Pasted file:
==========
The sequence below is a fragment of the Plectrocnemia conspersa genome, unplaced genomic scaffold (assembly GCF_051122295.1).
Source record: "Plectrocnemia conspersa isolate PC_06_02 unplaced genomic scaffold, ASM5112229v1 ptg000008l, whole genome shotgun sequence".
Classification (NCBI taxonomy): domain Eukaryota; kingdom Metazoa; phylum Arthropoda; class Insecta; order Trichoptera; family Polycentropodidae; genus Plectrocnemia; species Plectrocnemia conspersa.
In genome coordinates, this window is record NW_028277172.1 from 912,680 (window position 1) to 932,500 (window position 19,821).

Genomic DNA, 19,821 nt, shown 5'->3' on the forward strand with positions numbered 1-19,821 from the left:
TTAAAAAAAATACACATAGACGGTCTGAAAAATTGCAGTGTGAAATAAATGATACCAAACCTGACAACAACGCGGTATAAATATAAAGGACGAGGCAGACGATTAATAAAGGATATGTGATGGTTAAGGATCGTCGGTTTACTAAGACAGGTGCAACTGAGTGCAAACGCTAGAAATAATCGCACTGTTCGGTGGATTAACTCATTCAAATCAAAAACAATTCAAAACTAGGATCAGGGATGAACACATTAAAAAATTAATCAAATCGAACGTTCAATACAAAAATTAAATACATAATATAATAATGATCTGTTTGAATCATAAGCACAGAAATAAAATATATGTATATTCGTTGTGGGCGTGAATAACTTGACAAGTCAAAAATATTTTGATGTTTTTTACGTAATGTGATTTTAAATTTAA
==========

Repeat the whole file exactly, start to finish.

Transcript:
The sequence below is a fragment of the Plectrocnemia conspersa genome, unplaced genomic scaffold (assembly GCF_051122295.1).
Source record: "Plectrocnemia conspersa isolate PC_06_02 unplaced genomic scaffold, ASM5112229v1 ptg000008l, whole genome shotgun sequence".
Classification (NCBI taxonomy): domain Eukaryota; kingdom Metazoa; phylum Arthropoda; class Insecta; order Trichoptera; family Polycentropodidae; genus Plectrocnemia; species Plectrocnemia conspersa.
In genome coordinates, this window is record NW_028277172.1 from 912,680 (window position 1) to 932,500 (window position 19,821).

Genomic DNA, 19,821 nt, shown 5'->3' on the forward strand with positions numbered 1-19,821 from the left:
TTAAAAAAAATACACATAGACGGTCTGAAAAATTGCAGTGTGAAATAAATGATACCAAACCTGACAACAACGCGGTATAAATATAAAGGACGAGGCAGACGATTAATAAAGGATATGTGATGGTTAAGGATCGTCGGTTTACTAAGACAGGTGCAACTGAGTGCAAACGCTAGAAATAATCGCACTGTTCGGTGGATTAACTCATTCAAATCAAAAACAATTCAAAACTAGGATCAGGGATGAACACATTAAAAAATTAATCAAATCGAACGTTCAATACAAAAATTAAATACATAATATAATAATGATCTGTTTGAATCATAAGCACAGAAATAAAATATATGTATATTCGTTGTGGGCGTGAATAACTTGACAAGTCAAAAATATTTTGATGTTTTTTACGTAATGTGATTTTAAATTTAA